Observing and interviewing people

I wanted to fix my problem but I was curious; Is this just my problem or do other people have similar issues? I started by observing how people were working in professional programs. Were they using keyboard shortcuts or a mouse and trackpad?

I asked the mouse- and trackpad-users why they didn’t use keyboard shortcuts for speeding up the tasks they were performing.

The answers taught me that shortcuts are often hard to remember. This is especially the case when you are using for instance Photoshop for enhancing images and Sketch for designing interfaces. Also, people often found it hard to find a good resource for every single app they were using. They were accustomed to perform tasks using their mouse, even when that was an annoying way to do so.

So it turned out to be not just my problem, it was a problem many people were facing, even when they didn’t think a lot about it, and I wanted to help them.

Google sheets as an MVP

Pieter Levels talked about using Google Sheets as an MVP in one of his posts[1]. I liked it, it looked so simple.

I copied a few lists with shortcuts of the internet and pasted them in a Google Sheet. I saved the link to my bookmarks and Shortcuts.design was born.
After two weeks, I noticed that a Google Sheet wasn’t easy to use for navigation between a lot of different apps. It just didn’t cut it for me. It also wasn’t that easy to use the Google URL and share this with everybody.

From that point on, I knew I wanted to build a simple website listing all the shortcuts I needed. By doing that I could also go through a design process and learn a lot along the way. Win-win.

First version of Shortcuts.design in Google Sheets

Wireframing an easy experience

In the first place, Shortcuts.design needed to be really clear, simple and easy to use. Using it as a reference shouldn’t get you out of your flow.

I started by thinking about the different pages. The website had to consist out of two types of pages: a clear list of all selected applications and some pages with the shortcuts of each specific tool.

The overview page was a real challenge. How was I going to display a lot of tools in a way that wasn’t cluttered?
After sketching some of the ideas, I settled on the idea of splitting the tools into sections and making the sections horizontally scrollable. I noticed this wasn’t easy to use at all and redesigned it into a six-column grid with all the tools displayed in it.

The tools page was a lot easier. I wireframed a simple two-column layout with a small text about the selected tool in the left column and an image of the tool in the right. Below that would come the table with shortcuts.

Shortcuts.design digital wireframe
Shortcuts.design analogue wireframe

Pushing pretty pixels

I wanted to make the site for designers (what’s in a name) so it had to be fun and playful, certainly not too serious.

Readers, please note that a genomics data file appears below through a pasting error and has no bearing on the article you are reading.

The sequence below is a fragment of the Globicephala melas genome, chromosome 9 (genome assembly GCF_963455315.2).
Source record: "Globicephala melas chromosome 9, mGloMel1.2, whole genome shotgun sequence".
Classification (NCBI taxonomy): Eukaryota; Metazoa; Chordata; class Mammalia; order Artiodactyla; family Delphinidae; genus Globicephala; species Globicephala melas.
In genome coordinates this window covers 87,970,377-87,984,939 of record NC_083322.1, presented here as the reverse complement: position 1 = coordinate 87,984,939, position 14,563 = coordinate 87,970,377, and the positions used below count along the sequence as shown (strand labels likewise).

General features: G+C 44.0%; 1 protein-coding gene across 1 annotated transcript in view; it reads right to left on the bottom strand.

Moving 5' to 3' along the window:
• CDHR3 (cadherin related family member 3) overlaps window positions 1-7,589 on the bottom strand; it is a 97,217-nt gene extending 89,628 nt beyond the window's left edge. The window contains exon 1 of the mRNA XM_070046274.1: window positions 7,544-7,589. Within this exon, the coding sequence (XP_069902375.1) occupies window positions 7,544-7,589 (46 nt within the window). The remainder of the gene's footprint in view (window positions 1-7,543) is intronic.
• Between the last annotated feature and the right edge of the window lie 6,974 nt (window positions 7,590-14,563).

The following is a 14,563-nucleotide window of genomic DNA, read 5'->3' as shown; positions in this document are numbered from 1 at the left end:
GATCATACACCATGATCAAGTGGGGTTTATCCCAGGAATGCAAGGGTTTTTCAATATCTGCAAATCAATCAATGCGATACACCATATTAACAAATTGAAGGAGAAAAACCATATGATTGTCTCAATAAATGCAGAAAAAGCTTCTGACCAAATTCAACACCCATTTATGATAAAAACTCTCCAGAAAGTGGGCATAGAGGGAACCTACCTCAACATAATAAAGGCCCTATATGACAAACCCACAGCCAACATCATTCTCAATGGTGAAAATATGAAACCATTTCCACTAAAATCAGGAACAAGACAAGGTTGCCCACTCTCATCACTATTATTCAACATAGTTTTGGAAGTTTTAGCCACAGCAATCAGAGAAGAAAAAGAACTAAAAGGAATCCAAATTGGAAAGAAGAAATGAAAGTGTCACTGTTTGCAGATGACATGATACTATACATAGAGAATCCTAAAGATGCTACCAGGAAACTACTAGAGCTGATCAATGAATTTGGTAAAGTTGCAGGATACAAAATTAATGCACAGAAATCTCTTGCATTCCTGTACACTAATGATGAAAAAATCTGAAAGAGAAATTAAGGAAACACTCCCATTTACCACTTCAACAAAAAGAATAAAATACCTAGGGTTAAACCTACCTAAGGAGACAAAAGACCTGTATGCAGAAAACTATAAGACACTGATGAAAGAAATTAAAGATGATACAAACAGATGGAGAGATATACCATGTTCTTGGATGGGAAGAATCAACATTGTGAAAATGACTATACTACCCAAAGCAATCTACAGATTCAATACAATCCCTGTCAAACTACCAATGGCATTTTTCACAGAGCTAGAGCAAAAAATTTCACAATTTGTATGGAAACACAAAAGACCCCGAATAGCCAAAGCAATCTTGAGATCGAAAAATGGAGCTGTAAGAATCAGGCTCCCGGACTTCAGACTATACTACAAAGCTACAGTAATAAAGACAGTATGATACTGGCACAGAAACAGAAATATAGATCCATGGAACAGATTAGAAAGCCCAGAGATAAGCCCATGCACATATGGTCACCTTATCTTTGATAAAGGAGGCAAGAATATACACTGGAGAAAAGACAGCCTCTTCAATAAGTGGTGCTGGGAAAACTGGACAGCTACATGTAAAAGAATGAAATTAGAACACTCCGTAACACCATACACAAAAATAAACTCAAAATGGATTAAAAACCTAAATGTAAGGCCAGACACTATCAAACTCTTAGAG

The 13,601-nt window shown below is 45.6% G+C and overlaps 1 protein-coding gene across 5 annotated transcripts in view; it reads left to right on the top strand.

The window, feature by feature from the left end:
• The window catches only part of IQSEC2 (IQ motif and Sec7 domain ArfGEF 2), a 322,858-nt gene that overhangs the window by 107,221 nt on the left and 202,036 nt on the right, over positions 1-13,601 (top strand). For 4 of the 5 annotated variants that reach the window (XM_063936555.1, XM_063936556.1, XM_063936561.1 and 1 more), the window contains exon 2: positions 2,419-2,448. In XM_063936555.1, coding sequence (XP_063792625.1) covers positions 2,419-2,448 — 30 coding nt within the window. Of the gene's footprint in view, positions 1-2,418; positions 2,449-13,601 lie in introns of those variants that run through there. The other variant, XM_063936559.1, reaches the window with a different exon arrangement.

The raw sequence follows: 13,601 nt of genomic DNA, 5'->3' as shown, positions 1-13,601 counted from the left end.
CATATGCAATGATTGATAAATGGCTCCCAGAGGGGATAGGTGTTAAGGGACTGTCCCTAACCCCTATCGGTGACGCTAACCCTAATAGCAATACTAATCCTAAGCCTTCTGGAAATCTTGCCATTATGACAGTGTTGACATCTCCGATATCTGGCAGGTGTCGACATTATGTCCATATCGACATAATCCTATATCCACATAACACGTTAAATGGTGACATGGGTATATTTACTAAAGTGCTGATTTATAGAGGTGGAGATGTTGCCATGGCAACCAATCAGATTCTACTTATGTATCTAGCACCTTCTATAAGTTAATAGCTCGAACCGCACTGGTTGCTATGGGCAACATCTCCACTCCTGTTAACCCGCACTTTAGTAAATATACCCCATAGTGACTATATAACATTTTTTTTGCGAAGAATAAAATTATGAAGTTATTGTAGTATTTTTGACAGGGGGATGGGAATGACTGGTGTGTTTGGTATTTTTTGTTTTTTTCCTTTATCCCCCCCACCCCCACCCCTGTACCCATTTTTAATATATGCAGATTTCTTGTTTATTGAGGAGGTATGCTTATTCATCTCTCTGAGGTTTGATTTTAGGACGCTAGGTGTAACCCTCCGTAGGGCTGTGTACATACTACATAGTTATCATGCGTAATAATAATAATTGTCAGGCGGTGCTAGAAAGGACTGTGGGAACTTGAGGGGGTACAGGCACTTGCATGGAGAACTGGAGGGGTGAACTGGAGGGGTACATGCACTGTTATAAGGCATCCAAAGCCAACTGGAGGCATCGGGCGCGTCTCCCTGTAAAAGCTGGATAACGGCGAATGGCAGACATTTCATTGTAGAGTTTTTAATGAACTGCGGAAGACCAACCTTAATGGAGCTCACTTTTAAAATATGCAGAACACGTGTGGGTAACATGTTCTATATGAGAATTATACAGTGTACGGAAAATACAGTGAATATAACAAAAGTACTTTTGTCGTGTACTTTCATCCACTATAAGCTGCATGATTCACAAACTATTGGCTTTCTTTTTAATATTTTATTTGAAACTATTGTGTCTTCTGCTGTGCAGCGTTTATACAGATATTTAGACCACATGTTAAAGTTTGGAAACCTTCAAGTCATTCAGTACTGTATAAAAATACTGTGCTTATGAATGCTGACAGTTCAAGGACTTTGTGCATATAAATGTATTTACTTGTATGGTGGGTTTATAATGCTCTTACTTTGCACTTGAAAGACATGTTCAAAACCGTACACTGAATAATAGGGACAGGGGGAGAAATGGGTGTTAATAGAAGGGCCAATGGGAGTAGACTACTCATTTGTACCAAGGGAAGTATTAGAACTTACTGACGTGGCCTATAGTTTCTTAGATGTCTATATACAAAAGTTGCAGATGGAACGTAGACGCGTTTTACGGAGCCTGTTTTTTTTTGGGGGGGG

For the design, I used a combination of fun and bright colors on an almost white background for extra contrast. I used the bright red, green and pink colors as indicators for the tool-categories so it was easy to see which type of tool you were viewing.

Last, I added a small fun custom illustration at the different type of tools pages.

Shortcuts.design tools illustration
Launch image of Shortcuts.design

.shortcuts { display: table; }

Inspired by Pieter Levels, I decided to build the whole website myself, even the coding part. I knew a little bit about how to code but I learned the majority of the coding-skills I’m using today by working on Shortcuts.design. It was a hassle but I had to succeed, otherwise I couldn’t launch the website.

Building Shortcuts.design

Tests and iterations

After I built the homepage and a tool page I was finally ready to show people what I had been doing in the last few weeks.

I waited long before showing it because I was a little bit ashamed of what I was making, like who would actually use it? Little did I know…

I tested the first wireframes and versions many times with some friends to tackle as many usability issues as possible.
In addition, I sent the beta build to designers I found on Twitter to ask if they wanted to use my beta and give me feedback.
I didn’t expect this at first, but everyone was enthusiastic about the idea and my way of executing it.

Based on the feedback, I made some iterations on the design such as adding a ‘Related apps’ section on the bottom of the tools page, making the table a little bit smaller for easier reading and adding a hover state on the selected shortcut.
fter fixing all the (usability) issues, Shortcuts.design was ready to for launch.

Launch + Producthunt = Succes

On November 6th, 2017, I launched Shortcuts.design. After the launch, I submitted it on Producthunt and wrote a few lines about it on DesignerNews and some Facebook groups for designers. I was hoping to get at least 500 people visiting my site.

Within a week, the website had gotten about 50k unique visitors, became product of the day on Producthunt and was featured by large websites or companies like Creativebloq, Sidebar, InVision, DesignerNews, Prototypr and HeyDesigner, to name a few.

Further development

After the first hype, the users actually started to come back and kept using the website. I started to monitor the usage of the site with Hotjar to find UX problems I missed.

After being live for a few months, Shortcuts.design reached over 65k visitors, 2.5k returning visitors each month and has become an open source project.
I have received a lot of feature requests for the website and it is still in active development.

Check out the website live: Shortcuts.design.